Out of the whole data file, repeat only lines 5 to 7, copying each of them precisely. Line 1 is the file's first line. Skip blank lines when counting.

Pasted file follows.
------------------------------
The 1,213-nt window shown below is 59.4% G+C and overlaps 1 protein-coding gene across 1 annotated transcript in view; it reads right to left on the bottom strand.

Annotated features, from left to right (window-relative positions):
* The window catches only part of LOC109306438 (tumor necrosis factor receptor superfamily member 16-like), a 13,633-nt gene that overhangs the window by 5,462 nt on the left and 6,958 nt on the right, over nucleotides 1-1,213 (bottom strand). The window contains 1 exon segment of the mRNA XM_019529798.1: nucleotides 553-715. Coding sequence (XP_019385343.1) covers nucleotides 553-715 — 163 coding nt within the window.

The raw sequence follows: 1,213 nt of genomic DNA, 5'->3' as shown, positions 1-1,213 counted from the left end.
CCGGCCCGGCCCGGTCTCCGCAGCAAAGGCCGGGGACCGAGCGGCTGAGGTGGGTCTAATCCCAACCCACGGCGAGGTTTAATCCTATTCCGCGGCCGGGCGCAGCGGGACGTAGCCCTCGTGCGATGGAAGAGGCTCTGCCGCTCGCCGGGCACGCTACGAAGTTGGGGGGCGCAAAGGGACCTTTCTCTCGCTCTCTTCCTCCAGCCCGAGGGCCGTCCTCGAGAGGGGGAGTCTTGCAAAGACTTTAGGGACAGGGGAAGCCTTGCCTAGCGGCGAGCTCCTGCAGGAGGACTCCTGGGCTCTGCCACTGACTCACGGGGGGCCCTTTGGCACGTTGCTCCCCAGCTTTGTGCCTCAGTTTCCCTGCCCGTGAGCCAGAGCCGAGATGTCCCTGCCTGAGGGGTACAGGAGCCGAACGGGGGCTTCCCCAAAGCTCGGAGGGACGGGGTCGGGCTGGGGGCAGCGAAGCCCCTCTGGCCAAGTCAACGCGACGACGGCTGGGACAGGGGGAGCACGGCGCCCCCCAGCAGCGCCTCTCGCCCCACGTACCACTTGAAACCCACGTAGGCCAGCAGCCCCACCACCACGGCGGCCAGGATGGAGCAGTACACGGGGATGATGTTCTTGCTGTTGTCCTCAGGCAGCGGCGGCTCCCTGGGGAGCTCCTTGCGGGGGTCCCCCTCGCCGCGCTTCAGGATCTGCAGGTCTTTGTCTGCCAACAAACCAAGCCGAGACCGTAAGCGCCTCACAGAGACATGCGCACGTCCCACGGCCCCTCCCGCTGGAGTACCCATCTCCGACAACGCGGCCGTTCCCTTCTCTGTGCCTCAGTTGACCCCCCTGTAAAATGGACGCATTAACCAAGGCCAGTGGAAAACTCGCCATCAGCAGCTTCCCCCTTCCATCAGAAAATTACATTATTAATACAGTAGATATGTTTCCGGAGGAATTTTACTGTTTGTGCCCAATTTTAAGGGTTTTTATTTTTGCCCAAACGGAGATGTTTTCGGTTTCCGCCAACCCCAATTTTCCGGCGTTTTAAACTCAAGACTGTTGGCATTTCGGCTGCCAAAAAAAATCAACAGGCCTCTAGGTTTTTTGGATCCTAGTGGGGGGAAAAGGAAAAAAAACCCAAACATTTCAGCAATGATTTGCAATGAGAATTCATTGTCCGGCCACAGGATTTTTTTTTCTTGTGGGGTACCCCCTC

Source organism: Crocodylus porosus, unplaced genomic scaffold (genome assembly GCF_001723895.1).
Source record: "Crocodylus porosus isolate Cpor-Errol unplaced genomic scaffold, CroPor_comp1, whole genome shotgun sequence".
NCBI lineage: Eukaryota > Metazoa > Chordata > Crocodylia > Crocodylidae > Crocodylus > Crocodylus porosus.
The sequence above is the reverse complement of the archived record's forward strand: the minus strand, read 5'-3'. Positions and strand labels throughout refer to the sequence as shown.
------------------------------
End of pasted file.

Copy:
CCGGCCCGGCCCGGTCTCCGCAGCAAAGGCCGGGGACCGAGCGGCTGAGGTGGGTCTAATCCCAACCCACGGCGAGGTTTAATCCTATTCCGCGGCCGGGCGCAGCGGGACGTAGCCCTCGTGCGATGGAAGAGGCTCTGCCGCTCGCCGGGCACGCTACGAAGTTGGGGGGCGCAAAGGGACCTTTCTCTCGCTCTCTTCCTCCAGCCCGAGGGCCGTCCTCGAGAGGGGGAGTCTTGCAAAGACTTTAGGGACAGGGGAAGCCTTGCCTAGCGGCGAGCTCCTGCAGGAGGACTCCTGGGCTCTGCCACTGACTCACGGGGGGCCCTTTGGCACGTTGCTCCCCAGCTTTGTGCCTCAGTTTCCCTGCCCGTGAGCCAGAGCCGAGATGTCCCTGCCTGAGGGGTACAGGAGCCGAACGGGGGCTTCCCCAAAGCTCGGAGGGACGGGGTCGGGCTGGGGGCAGCGAAGCCCCTCTGGCCAAGTCAACGCGACGACGGCTGGGACAGGGGGAGCACGGCGCCCCCCAGCAGCGCCTCTCGCCCCACGTACCACTTGAAACCCACGTAGGCCAGCAGCCCCACCACCACGGCGGCCAGGATGGAGCAGTACACGGGGATGATGTTCTTGCTGTTGTCCTCAGGCAGCGGCGGCTCCCTGGGGAGCTCCTTGCGGGGGTCCCCCTCGCCGCGCTTCAGGATCTGCAGGTCTTTGTCTGCCAACAAACCAAGCCGAGACCGTAAGCGCCTCACAGAGACATGCGCACGTCCCACGGCCCCTCCCGCTGGAGTACCCATCTCCGACAACGCGGCCGTTCCCTTCTCTGTGCCTCAGTTGACCCCCCTGTAAAATGGACGCATTAACCAAGGCCAGTGGAAAACTCGCCATCAGCAGCTTCCCCCTTCCATCAGAAAATTACATTATTAATACAGTAGATATGTTTCCGGAGGAATTTTACTGTTTGTGCCCAATTTTAAGGGTTTTTATTTTTGCCCAAACGGAGATGTTTTCGGTTTCCGCCAACCCCAATTTTCCGGCGTTTTAAACTCAAGACTGTTGGCATTTCGGCTGCCAAAAAAAATCAACAGGCCTCTAGGTTTTTTGGATCCTAGTGGGGGGAAAAGGAAAAAAAACCCAAACATTTCAGCAATGATTTGCAATGAGAATTCATTGTCCGGCCACAGGATTTTTTTTTCTTGTGGGGTACCCCCTC

Source organism: Crocodylus porosus, unplaced genomic scaffold (genome assembly GCF_001723895.1).
Source record: "Crocodylus porosus isolate Cpor-Errol unplaced genomic scaffold, CroPor_comp1, whole genome shotgun sequence".